UKIP’s unpopularity in Scotland

By Matthew Stinchcombe

Last week UKIP’s Nigel Farage was harassed by angry Scottish protesters on Edinburgh’s Royal Mile; the incident has had damaging consequences for the UKIP leader’s public image and has further damaged the almost non-existent arm of his party in Scotland. However these actions could be seen as a mark in the sand as far as Anglo-Scottish relations go and could dent the Unionists chances in the referendum on Scottish independence next year.  However if viewed from a different perspective it could be inferred that this incident occurred because Scotland is pro-Europe and thus anti-UKIP. This point of view would be encouraging for unionists and potentially damaging for Scottish nationalists.

UKIP attempt to woo Scottish voters

One aspect of the incident involving Farage that should not be overlooked in my opinion is to not take the actions of a largely student activist group as the opinions of a nation. I personally find small student led protests very tedious and not particularly meaningful in any political sense. However in this case the more poignant factor is  Farage’s reaction and post-incident hostile phone call to BBC radio Scotland that have damaged his and his party’s image. To put it frankly, UKIP don’t have political support in Scotland and after this it is highly unlikely that they will improve upon their paltry 0.28% showing at the most recent elections. Rather more importantly Farage’s visit does highlight the lack of a uniform political culture between England and Scotland. South of the border Farage has been receiving largely positive media attention yet during his brief visit to Scotland he has undermined many of his recent successes.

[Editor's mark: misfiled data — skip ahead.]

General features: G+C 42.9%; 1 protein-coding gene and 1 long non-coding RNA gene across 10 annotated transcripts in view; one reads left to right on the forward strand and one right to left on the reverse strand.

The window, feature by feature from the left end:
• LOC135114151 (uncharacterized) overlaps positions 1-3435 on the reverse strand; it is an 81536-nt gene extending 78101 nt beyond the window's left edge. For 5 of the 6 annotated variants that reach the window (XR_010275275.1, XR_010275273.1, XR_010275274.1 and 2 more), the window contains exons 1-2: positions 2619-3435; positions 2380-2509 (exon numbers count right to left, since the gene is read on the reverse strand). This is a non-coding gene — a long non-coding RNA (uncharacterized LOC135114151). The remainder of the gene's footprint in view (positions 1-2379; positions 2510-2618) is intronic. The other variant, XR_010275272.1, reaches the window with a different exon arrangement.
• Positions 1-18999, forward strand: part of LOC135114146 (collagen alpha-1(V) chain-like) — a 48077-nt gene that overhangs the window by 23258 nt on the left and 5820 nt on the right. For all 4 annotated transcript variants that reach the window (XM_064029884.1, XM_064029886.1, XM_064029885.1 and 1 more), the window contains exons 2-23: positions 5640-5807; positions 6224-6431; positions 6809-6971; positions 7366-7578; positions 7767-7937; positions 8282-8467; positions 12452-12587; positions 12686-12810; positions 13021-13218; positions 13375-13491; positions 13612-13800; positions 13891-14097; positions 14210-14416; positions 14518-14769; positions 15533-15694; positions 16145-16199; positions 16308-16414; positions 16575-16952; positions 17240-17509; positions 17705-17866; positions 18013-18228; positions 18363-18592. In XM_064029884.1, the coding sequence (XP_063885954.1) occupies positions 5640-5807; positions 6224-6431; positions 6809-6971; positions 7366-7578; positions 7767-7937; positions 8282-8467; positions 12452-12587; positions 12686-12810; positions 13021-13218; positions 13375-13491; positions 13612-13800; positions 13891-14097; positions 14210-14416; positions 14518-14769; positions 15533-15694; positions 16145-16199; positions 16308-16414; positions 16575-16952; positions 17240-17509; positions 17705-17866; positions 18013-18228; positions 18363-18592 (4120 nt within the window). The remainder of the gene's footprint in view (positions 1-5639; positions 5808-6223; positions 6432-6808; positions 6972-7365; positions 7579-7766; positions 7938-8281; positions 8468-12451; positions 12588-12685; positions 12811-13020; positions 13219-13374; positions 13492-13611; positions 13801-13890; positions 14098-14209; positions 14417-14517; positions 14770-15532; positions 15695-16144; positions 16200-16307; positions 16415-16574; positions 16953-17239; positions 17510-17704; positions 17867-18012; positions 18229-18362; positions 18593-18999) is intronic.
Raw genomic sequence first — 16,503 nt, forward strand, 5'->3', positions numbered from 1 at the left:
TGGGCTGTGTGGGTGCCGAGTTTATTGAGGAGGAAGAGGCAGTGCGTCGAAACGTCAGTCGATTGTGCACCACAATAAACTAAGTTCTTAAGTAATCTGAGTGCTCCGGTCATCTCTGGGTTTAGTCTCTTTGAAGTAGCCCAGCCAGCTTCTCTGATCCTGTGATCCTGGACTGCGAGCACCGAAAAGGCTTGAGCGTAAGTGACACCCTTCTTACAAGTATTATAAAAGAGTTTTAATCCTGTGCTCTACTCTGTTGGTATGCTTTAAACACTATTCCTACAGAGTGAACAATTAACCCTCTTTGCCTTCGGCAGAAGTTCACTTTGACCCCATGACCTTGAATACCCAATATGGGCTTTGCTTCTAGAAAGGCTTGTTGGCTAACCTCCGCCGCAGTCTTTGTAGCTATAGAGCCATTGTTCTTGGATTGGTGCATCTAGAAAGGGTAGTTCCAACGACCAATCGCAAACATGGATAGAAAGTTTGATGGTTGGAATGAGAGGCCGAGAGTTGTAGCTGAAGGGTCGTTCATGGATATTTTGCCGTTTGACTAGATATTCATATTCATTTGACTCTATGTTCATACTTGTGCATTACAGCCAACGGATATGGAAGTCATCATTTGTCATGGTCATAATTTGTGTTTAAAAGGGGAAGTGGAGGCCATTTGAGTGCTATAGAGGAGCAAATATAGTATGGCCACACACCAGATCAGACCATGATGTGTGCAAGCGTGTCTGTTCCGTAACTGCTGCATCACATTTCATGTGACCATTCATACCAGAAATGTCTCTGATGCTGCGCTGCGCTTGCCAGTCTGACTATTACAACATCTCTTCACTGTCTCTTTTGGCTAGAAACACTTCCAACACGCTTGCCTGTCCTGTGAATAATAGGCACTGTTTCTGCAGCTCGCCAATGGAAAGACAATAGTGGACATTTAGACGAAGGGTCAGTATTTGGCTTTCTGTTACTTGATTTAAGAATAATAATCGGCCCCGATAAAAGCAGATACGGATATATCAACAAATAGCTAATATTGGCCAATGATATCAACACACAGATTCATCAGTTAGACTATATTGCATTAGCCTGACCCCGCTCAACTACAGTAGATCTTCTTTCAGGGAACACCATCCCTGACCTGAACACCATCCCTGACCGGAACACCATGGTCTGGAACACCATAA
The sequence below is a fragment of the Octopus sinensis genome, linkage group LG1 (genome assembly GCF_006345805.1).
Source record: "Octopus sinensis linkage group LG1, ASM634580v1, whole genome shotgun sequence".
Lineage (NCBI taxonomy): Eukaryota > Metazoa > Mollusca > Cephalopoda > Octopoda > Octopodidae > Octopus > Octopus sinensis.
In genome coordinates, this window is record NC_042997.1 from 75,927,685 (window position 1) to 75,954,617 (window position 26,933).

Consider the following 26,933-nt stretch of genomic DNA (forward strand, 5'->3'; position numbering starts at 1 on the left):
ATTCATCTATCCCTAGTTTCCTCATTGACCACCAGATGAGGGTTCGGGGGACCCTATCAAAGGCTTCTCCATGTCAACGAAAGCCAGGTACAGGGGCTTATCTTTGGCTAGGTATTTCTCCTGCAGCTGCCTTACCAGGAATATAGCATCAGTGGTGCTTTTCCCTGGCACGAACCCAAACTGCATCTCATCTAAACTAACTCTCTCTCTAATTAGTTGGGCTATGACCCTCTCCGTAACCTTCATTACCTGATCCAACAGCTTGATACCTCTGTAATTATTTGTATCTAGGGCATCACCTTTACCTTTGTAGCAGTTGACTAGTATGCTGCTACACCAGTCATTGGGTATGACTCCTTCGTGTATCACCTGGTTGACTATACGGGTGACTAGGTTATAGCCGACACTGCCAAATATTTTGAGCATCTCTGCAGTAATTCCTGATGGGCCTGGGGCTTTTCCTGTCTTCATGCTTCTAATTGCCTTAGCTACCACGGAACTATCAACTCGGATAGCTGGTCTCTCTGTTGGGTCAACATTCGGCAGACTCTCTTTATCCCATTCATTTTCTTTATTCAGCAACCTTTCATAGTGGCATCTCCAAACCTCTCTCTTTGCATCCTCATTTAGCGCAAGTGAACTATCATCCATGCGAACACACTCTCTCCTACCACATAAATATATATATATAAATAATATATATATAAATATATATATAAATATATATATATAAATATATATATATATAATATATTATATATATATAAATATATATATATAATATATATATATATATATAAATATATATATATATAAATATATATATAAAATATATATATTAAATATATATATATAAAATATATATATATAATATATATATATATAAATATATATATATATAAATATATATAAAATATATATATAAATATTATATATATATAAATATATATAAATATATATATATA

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UKIP support in Scotland is weak for a number of reasons; firstly UKIPs image and prominent members seem to represent a very stereotypical image of middle England. In other words, they are fairly wealthy, privately educated men who seem to believe that their image of England is being tainted by EU intervention and weak government in Westminster. UKIP’s roots were created around the single issue of UK independence from the EU; this policy remains at the forefront of their ideology and is a further reason in understanding UKIPs lack of popularity north of the border.

Any inference that Scotland wants out of the UK to be out of Europe would be misguided speculation. Most nationalist supporter’s primary concern is that a Scotland separate from the UK should negotiate being part of the EU on its own terms. Scotland as a whole is appears to be more concerned with being involved in Europe than the UK, as a whole and they are less sceptical of the EU and its institutions. YouGov polls suggest that 13% of Scottish people would favour a more integrated Europe, as opposed to 8% in the UK wide sample. This favourable attitude towards being part of the EU is unlikely to have an impact on any forthcoming EU referendum, simply because it is very unlikely to happen before the Scottish independence vote in 2014. If it were to be held prior to the independence referendum then Scotland would have a big say in a UK future, which they themselves may not be involved in. More of an impact may be seen in the run up to the independence debate with Alex Salmond recently promising to remain in the EU before seeking legal advice given the scenario of an independent Scotland. These ‘Yes’ campaign blunders coupled with the distaste of UKIP in Scotland appears to have handed the impetus to the unionist side of the independence debate.  The Scottish population, quite simply, is not going to be overwhelmingly in favour of Scottish independence from both the UK and Europe.

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It may just be an unfortunate coincidence for Mr Farage and UKIP that a particularly rowdy protest caused public embarrassment and such embarrassment was then translated into negative media coverage, but it does serve as a warning for Anglo-centric politics as a whole. Scotland remains an independent nation in spirit, if not politically. Consequently both the Unionists and Nationalists have careful considerations to make in the run up to the referendum on Scottish independence next year and neither should take Scottish public opinion lightly.


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